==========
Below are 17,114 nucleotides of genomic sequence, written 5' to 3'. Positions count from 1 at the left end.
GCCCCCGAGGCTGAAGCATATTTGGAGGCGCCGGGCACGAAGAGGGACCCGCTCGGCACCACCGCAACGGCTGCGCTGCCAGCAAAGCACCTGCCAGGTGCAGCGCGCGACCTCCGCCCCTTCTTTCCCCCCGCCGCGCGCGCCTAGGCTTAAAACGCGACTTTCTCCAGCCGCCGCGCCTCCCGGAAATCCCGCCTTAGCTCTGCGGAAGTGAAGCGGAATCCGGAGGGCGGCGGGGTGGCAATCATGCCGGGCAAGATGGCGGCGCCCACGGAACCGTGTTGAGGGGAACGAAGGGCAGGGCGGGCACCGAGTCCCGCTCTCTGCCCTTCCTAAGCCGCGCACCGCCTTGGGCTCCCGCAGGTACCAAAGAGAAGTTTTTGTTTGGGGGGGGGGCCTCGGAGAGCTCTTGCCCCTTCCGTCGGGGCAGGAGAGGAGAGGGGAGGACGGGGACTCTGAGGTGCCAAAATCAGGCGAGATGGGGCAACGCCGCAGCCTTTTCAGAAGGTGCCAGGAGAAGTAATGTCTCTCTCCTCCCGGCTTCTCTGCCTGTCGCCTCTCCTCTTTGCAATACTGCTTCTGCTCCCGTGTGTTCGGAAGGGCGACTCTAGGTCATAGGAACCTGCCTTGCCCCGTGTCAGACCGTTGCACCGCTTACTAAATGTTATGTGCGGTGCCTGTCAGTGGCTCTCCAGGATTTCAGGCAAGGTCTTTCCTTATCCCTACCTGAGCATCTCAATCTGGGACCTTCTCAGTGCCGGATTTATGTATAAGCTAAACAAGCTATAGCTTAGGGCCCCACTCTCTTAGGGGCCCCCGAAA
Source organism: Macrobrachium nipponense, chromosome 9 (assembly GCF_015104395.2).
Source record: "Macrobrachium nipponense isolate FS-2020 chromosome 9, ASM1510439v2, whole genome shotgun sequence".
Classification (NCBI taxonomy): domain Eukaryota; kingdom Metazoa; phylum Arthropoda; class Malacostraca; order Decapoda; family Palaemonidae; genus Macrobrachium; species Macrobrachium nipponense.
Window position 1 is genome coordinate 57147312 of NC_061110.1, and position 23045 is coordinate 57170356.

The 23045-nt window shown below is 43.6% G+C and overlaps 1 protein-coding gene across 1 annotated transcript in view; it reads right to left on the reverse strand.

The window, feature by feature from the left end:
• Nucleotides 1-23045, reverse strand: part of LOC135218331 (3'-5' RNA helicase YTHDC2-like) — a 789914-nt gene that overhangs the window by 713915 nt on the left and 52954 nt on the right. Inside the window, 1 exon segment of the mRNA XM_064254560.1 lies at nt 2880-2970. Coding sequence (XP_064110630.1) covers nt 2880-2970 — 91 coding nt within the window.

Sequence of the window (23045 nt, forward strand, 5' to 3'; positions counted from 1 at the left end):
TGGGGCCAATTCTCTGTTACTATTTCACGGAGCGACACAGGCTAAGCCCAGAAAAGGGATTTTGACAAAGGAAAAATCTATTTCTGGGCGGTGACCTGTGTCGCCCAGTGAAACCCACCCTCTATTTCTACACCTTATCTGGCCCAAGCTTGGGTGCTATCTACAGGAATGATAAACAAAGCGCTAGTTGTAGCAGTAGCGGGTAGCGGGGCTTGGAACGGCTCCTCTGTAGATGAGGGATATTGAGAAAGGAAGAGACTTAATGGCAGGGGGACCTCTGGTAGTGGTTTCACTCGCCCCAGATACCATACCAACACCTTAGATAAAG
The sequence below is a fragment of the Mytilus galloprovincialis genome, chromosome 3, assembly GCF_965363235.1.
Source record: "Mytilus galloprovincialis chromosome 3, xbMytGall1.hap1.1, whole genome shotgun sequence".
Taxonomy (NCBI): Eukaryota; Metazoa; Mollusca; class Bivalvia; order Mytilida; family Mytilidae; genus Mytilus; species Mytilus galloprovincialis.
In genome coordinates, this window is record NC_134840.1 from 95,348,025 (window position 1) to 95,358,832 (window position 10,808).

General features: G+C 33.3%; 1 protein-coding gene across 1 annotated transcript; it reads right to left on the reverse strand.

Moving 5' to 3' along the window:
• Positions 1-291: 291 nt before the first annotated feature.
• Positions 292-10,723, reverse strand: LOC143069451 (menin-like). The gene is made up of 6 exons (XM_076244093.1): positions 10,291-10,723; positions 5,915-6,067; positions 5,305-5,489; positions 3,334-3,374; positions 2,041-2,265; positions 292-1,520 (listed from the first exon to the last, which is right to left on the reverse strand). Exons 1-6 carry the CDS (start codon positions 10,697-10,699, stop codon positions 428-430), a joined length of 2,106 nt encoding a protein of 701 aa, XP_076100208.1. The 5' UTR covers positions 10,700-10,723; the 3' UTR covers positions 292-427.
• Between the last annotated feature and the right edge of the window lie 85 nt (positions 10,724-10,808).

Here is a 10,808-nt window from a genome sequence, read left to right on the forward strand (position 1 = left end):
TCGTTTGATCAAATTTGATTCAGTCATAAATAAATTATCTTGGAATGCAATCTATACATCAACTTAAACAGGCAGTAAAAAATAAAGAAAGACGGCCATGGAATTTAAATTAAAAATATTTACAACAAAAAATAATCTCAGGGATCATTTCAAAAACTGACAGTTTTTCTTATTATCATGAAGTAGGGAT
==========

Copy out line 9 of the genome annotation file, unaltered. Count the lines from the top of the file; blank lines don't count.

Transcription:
• Nucleotides 1-23045, reverse strand: part of LOC135218331 (3'-5' RNA helicase YTHDC2-like) — a 789914-nt gene that overhangs the window by 713915 nt on the left and 52954 nt on the right. Inside the window, 1 exon segment of the mRNA XM_064254560.1 lies at nt 2880-2970. Coding sequence (XP_064110630.1) covers nt 2880-2970 — 91 coding nt within the window.